Vet Girl  VETgirl Blog

Ivermectin toxicity in a cat | VETgirl Veterinary Continuing Education Blog

In this VETgirl online veterinary continuing education blog, we review ivermectin toxicity in a cat. In this video, a 10-year-old, male neutered, Domestic Long Hair presented to the emergency services for ivermectin toxicity. The owner had given this cat an equine dewormer containing ivermectin 1.87% and praziquantel 14.03%. The equine dewormer syringe contained 120.1 mg ivermectin and 897.6 mg of praziquantel. The owner administered 1/4 teaspoon in cat food to share between all 5 cats; however, it was estimated that this particular cat ingested 40-50% of the food; this made potential ingestion (worst case scenario of the whole amount ingested) of approximately 3 mg/kg of ivermectin. Previously, the owner had dewormed her cats this way in the past without any complications. This was dosed earlier in the day, and the cat developed ataxia and an inappropriate mentation with several hours. The ASPCA Animal Poison Control Center was consulted for life-saving advice.

While the active ingredient, praziquantel, was not of concern, the ivermectin dose was consistent with the development of clinical signs of ivermectin toxicosis. While most cats handle high-dose ivermectin well, clinical signs can be seen in normal healthy cats above 2.5 mg/kg. Clinical signs of ataxia, mydriasis, and vomiting can be seen, while at higher doses > 5 mg/kg, tremors, blindness, seizures, respiratory failure, and coma can be seen.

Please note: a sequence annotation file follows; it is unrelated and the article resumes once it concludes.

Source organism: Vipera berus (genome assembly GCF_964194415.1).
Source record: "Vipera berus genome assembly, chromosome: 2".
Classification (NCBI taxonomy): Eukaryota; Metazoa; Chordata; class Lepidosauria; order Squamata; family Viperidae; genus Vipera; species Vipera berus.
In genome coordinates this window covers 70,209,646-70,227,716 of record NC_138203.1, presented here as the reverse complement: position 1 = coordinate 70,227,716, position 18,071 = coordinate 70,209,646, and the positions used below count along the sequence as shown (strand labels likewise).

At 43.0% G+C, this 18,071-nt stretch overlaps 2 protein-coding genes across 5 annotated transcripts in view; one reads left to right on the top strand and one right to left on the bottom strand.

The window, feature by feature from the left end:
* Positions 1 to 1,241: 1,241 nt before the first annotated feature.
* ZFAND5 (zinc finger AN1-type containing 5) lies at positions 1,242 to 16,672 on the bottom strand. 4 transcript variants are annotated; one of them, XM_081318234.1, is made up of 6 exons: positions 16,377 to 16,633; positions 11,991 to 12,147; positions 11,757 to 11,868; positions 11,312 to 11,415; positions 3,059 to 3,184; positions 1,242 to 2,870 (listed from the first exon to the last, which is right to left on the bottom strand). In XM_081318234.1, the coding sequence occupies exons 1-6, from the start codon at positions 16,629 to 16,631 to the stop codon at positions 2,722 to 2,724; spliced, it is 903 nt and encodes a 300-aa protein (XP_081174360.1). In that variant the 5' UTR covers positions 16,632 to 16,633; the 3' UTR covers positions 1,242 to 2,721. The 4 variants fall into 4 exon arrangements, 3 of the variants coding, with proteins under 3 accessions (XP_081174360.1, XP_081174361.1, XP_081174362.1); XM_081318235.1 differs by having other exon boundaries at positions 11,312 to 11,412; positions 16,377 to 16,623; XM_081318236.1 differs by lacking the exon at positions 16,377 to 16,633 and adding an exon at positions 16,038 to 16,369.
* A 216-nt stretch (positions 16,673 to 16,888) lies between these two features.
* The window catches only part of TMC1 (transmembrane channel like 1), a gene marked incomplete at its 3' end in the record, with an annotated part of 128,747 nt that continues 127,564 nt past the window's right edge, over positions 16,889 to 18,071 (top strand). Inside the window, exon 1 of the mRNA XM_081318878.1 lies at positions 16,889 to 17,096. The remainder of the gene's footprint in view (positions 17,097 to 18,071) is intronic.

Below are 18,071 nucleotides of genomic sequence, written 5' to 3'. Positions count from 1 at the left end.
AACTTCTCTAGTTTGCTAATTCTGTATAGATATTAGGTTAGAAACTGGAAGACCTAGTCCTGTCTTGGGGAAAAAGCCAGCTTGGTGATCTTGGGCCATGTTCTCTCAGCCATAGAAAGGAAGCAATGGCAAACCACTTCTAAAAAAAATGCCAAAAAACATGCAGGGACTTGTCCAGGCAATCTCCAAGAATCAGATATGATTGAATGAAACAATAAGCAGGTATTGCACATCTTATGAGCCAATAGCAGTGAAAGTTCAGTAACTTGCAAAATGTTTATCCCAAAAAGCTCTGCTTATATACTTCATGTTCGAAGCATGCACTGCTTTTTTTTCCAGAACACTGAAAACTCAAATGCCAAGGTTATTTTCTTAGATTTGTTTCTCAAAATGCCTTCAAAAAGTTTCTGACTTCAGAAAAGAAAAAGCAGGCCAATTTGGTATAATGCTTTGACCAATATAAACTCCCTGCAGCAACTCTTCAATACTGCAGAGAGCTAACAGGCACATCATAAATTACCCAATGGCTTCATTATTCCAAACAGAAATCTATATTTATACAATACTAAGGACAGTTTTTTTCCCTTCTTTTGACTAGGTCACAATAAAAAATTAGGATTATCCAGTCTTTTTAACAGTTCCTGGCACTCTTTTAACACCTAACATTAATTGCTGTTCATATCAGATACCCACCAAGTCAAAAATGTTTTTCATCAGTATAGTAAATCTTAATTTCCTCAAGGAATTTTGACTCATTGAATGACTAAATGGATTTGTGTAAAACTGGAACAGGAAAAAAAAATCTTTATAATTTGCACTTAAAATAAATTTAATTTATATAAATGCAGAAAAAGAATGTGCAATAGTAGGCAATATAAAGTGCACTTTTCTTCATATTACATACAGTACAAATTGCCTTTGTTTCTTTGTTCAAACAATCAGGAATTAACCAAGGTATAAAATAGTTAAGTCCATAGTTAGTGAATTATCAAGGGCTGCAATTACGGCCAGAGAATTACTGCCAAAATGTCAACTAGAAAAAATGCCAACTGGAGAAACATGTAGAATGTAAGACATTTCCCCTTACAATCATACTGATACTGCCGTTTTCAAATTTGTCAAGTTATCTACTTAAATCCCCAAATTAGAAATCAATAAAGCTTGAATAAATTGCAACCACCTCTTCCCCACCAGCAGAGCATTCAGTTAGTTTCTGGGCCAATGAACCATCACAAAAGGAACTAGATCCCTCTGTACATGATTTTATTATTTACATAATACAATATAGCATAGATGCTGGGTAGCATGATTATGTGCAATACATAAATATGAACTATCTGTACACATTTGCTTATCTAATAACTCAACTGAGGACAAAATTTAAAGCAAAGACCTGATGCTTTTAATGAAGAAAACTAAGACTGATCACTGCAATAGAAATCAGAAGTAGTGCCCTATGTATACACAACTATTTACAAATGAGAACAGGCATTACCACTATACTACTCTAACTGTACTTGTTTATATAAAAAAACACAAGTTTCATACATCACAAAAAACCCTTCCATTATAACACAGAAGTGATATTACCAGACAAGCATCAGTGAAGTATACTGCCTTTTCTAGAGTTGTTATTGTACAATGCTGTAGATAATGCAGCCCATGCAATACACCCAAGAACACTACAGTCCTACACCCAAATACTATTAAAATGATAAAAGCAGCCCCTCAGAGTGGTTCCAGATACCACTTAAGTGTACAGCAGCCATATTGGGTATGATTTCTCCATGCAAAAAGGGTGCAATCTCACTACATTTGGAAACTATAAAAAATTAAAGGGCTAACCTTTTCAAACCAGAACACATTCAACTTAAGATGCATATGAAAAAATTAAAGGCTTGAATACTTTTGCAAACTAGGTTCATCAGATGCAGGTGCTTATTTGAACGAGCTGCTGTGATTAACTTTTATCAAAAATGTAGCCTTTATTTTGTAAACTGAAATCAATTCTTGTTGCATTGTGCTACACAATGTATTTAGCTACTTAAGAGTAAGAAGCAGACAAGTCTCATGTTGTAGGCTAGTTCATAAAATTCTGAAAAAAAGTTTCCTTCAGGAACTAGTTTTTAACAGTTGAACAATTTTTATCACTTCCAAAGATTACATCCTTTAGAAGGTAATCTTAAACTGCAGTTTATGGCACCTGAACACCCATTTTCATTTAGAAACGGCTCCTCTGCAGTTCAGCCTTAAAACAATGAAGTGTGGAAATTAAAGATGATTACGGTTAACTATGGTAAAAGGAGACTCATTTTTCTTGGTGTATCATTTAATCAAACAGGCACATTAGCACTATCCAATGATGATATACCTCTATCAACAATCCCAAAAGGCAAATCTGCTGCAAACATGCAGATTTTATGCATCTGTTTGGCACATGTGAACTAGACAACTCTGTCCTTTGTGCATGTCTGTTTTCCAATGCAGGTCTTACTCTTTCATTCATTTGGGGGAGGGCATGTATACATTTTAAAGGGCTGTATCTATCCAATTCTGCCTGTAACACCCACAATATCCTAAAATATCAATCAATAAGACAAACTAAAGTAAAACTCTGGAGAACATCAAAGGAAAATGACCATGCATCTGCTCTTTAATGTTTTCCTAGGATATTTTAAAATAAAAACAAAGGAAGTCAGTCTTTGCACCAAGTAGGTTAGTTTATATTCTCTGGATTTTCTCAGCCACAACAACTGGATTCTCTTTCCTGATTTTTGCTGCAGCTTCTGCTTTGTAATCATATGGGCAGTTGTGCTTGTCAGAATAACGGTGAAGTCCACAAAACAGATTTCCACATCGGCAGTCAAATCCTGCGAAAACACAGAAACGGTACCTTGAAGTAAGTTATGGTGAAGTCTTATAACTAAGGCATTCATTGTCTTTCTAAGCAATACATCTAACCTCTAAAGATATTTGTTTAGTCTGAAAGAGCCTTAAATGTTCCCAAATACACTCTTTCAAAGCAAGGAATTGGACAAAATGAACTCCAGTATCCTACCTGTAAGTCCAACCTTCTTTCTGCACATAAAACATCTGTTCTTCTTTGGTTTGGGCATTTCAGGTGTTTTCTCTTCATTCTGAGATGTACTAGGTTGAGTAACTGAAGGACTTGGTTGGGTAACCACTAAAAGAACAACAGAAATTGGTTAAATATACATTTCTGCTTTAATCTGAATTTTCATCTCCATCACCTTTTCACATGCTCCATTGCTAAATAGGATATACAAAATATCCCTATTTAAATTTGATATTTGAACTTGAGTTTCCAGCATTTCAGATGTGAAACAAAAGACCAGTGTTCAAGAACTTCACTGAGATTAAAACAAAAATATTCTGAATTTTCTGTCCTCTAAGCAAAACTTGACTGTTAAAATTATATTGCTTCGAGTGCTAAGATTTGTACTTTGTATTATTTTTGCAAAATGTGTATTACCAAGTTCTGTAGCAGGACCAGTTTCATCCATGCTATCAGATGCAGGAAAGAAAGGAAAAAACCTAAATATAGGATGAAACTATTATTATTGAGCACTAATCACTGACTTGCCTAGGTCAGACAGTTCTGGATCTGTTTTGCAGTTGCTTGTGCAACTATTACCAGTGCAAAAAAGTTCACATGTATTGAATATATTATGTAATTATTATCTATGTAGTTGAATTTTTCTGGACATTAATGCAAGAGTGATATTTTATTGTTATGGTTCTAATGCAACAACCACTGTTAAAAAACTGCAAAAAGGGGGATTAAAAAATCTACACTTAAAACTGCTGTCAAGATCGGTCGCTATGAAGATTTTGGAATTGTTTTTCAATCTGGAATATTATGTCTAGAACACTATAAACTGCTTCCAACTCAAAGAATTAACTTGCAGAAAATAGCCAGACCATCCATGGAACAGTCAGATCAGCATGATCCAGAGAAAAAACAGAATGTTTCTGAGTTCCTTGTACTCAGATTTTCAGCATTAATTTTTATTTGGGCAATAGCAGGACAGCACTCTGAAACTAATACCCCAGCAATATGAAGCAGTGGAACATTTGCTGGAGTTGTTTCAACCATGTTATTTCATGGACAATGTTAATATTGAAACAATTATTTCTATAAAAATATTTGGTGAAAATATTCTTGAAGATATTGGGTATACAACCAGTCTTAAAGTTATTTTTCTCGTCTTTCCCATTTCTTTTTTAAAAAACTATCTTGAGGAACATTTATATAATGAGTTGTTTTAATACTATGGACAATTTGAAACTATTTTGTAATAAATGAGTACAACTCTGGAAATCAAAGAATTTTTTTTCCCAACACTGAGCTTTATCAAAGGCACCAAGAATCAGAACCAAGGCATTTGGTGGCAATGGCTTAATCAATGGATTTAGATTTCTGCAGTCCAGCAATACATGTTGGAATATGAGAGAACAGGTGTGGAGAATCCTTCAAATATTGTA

On presentation, the cat was obtunded, recumbent, had intermittent muscle tremors, and lacked a menace bilaterally. A normal direct and consensual pupillary light response was present bilaterally. Upon IV catheter placement, the cat became agitated, so butorphanol (at 0.3 mg/kg IV) was administered.

As ivermectin is considered lipophilic, a trial of intravenous lipid emulsion (ILE) was administered to create a "lipid sink." A 20% ILE solution was dosed at 1.5 mL/kg over 3 minutes, then at 0.5mL/kg/hr ILE for 30 minutes. As there was no signs of clinical improvement, an additional dose of ILE was repeated several hours later. While ILE isn’t meant to be the end-all, be-all antidote for fat-soluble toxins, it can often be effective in treating patients with ivermectin toxicosis. Unfortunately, no dramatic improvement in clinical signs was seen with the ILE; however, with supportive care, the cat was discharged 72 hours-post ingestion with mild persistent ataxia.

When in doubt, call the ASPCA Animal Poison Control Center for life-saving advice 24/7 with any poisoning situation. For more life-saving advice, check out VETgirl's other videos.

Leave a Reply

Your email address will not be published. Required fields are marked *

From our Customers